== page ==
These twin blows are huge and terrible for the Angels, who already had serious depth issues basically everywhere on the roster. The conventional wisdom before the year started was that, if everything broke right and everyone stayed healthy, they could possibly contend in an often volatile AL West, but that they didn’t have a big margin for error. This is a lot of error. The Angels are 13-15 and four games out in the division as it is. Without two starters on whom they were counting big, it’s hard to see how the rest of the Angels’ season isn’t going to be a total slog.

Willie Mays gets a cable car named after him

Major League Baseball hall of famer  Willie Mays, who spent the majority of his career as a center fielder with the New York and San Francisco Giants, smiles as President Barack Obama honors the 2012 World Series Champion San Francisco Giants baseball team, Monday, July 29, 2013, during a ceremony on the South Lawn of the White House in Washington. The team beat the Detroit Tigers in the 2012 World Series, their second championship since the franchise moved to San Francisco from New York in 1958. (AP Photo/Carolyn Kaster)
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This is not exactly stunning news, but it’s Willie Mays’ 85th birthday today and any excuse to talk about Willie Mays is a good one. Happy Birthday, Willie!

The pretext is a story in the San Francisco Chronicle about how The Greatest Baseball Player of All Time (my view anyway) is getting an iconic cable car named after him. An icon named after an icon, I guess. The cable car is, appropriately, number 24.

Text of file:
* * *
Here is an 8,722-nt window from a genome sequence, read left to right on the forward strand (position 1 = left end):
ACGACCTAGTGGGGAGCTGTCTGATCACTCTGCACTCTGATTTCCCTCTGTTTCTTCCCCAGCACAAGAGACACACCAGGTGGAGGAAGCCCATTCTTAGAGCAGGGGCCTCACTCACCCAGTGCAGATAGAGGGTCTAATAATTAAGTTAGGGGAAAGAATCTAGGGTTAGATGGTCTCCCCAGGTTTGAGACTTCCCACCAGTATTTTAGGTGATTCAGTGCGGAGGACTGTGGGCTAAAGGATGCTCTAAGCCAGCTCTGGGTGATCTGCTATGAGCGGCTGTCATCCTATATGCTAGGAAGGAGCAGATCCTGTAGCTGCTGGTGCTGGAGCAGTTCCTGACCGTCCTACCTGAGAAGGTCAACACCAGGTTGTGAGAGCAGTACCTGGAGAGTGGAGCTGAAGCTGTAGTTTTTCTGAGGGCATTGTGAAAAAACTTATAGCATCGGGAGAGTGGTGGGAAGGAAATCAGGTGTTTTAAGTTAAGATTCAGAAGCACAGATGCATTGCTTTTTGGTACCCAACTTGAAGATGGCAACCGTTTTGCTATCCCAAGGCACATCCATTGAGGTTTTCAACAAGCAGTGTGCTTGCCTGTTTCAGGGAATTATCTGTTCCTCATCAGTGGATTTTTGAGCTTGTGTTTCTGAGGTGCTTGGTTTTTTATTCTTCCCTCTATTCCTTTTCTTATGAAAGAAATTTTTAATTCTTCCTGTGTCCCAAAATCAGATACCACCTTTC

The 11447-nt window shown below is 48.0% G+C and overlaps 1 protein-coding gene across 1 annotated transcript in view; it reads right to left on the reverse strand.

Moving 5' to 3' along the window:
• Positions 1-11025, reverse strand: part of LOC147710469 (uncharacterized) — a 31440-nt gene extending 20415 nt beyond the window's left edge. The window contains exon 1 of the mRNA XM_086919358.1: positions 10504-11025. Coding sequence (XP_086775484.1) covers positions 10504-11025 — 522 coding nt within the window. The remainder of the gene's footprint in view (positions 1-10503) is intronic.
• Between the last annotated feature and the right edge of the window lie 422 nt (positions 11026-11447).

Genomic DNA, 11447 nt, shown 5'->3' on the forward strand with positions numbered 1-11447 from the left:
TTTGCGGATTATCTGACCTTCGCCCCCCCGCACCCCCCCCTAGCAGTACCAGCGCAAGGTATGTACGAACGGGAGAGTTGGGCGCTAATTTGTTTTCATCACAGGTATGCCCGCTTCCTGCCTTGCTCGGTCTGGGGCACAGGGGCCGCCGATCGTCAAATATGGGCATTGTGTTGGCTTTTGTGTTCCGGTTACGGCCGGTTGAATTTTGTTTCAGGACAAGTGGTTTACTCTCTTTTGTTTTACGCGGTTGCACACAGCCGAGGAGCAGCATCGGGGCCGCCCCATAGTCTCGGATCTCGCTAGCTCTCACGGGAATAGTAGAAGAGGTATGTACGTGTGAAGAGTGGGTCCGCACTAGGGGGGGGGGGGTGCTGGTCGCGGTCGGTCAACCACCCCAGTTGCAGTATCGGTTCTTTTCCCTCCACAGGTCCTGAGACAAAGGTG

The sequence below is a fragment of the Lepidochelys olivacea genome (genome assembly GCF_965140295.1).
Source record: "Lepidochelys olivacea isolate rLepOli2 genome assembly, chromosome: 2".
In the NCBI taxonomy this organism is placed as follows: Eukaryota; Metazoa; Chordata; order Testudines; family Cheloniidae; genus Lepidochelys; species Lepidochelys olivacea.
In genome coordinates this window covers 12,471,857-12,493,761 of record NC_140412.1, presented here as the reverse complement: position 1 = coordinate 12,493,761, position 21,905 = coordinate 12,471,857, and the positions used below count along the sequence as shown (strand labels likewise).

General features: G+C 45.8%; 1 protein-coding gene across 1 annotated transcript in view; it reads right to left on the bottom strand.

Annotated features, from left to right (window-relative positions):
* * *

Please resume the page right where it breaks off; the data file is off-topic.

Next month I’m taking my kids on vacation to California and we’re spending a few days in San Francisco. It’ll be a shame when I tell them we have to cancel half of a day’s plans while I make them wait for one particular cable car to come by so they can take my picture with it, but that’s just what they have to deal with given that I’m their dad.

Carlos Gomez calls out a hit piece-writing columnist

Houston Astros' Carlos Gomez (30) reacts after hitting a double in the second inning of a baseball game against the Minnesota Twins, Tuesday, May 3, 2016, in Houston. (AP Photo/Eric Christian Smith)
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Yesterday I wrote about a column written by Brian T. Smith of the Houston Chronicle. It was about Astros outfielder Carlos Gomez, who has had a poor start to the year.

The column, as I noted, was a hatchet job, blaming Gomez for the Astros’ problems despite the fact that Gomez is by far from the biggest of the Astros’ problems. It was particularly bad in that it presented an unedited bit of broken English from Gomez which seemed calculated to cast Gomez in a bad light. Many journalists were critical of Smith in this regard, noting that he could’ve used a translator, could have paraphrased or could’ve done some mild correction via brackets, as is often done with quotes from non-native English speakers.

Last night Gomez took to Twitter to call out Smith himself:

It’s possible to write a column about how a player hasn’t lived up to expectations without being an insensitive jackass. It’s possible to do so even in the sharpest of ways. Smith didn’t do that, however, and didn’t make an effort to try, it seems. Gomez is right to take issue with it. And I suspect that Gomez’s teammates and organization take issue with it too. Which likely doesn’t bode well for Smith getting cooperation from others in the Astros family.